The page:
However, the question we consider here of an atom emitting light into all direction in space is different. We can't take our intuition from beams along anymore.

Without getting into too much detail.. instead of taking plane waves with different polarizations as our basis for vector functions which span the space of all possible vector electric or magnetic fields, we can use the basis of Vector Spherical Harmonics. Of course there are change of basis formulas relating these two bases. The dipole radiation pattern I illustrated in What is the radiation pattern for an electric dipole rotating in the horizontal plane? is an example of a vector spherical harmonic. In Vector Spherical Harmonics and total angular momentum it is explained that vector spherical harmonics have a fixed value for total angular momentum $$\boldsymbol{J}$$ but are superpositions of orbital optical, $$\boldsymbol{L}$$, and spin optical, $$\boldsymbol{S}$$ angular momentum.

This squares with our intuition about the dipole radiation pattern depicted above. We can see that in parts of the pattern (top and bottom) we see circularly polarized light which we know carries SAM, but in other parts (horizontal plane) we see linearly polarized light that rotates as a function of azimuthal angle. We know this pattern carries OAM.

This superposition of differing states of $$\boldsymbol{L}$$ and $$\boldsymbol{S}$$ is the same as for the case of angular momentum addition in an atom. The states with well defined values for $$J_z$$ are superpositions of states with well defined values of $$L_z$$ and $$S_z$$. And so it is for the dipole radiation pattern.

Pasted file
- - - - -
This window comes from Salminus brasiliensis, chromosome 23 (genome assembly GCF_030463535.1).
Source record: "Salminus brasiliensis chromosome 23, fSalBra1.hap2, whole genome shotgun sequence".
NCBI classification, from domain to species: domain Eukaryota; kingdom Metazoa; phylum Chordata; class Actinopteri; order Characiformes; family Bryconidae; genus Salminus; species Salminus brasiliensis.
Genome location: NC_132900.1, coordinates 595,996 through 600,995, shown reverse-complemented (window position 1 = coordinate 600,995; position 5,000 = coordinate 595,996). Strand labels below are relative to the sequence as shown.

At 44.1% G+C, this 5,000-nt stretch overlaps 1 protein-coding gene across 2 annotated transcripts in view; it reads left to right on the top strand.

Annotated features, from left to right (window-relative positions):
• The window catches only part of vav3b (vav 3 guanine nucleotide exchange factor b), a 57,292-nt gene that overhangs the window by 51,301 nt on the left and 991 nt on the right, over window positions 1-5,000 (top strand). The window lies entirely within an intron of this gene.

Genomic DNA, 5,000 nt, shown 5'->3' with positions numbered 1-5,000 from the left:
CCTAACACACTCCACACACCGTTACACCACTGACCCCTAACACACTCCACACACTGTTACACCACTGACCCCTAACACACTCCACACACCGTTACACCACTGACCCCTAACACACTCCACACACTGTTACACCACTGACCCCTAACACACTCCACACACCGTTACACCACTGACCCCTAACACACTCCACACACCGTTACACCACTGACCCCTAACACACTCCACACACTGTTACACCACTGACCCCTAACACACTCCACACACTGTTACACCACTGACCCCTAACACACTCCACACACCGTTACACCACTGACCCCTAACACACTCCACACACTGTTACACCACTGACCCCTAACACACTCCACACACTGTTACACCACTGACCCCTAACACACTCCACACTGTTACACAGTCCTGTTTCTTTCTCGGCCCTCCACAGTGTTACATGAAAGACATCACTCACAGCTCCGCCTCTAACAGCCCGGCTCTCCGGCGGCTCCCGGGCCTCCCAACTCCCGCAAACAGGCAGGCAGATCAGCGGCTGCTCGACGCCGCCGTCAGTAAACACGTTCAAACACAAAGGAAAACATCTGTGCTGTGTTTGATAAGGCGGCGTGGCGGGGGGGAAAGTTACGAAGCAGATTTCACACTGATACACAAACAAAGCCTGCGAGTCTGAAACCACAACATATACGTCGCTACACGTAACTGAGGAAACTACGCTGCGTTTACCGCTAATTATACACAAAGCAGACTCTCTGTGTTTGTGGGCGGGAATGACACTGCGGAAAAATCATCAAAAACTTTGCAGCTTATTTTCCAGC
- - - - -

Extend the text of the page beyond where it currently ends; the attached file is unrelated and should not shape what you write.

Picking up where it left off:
So how does this come back to the paradox raised in the original question. The answer is that the atom begins with $$\hbar$$ of angular momentum in the $$z$$ direction. When it decays we know it gives up all of its angular momentum. It gives up its angular momentum to a state of light which has the mode pattern depicted above. This state of light has both spin and orbital angular momentum, but it has a well defined total angular momentum of $$\hbar$$. The intuition that has failed us and made us think there is a paradox was the intuition that "horizontally polarized light in the $$xy$$ plane can't carry the angular momentum in the $$z$$ direction as needed.

The problem with this intuition is that one must consider the overall state of the light field over all space to determine its angular momentum.

Where I got tripped up was in considering a detector placed along the $$x$$ axis. If a photon is detected we know it is linearly polarized in the so it can't carry optical spin angular momentum in the $$z$$ direction. Where then is the angular momentum after detection and subsequent collapse of the quantum state? The answer is this. Because the detector has finite spatial extent there are a range of plane waves consistent with causing the detector to click. Each of these plane waves is correlated with the atom recoiling in the opposite direction. However, because of the orbital angular momentum of light, each of these plane waves has a slightly different phase. This phase gets imprinted onto the recoiling atomic plane wave. The sum of the atomic recoiling plane waves will then have some circulation to it, that is, external orbital angular momentum of the center of mass of the atom. So, after detection by such a detector, the atom will be found to have external orbital angular momentum.

The story I just told above is a tricky story to tell because the detector I'm choosing is not very commensurate with the other useful bases for the problem, so a lot of change of bases need to be mentally jumped through.

Note that prior to detection, all of the angular momentum is in the light. However, after detection, the angular momentum is found to be in the atom. What gives? The answer is that the light and atom are entangled. And they're entangled in such a way that the total orbital angular momentum of the light is $$\hbar$$, and the total orbital angular momentum of the atom is 0. However, by detecting as I described above, you can project the joint system into a state where the atom has all of the orbital angular momentum.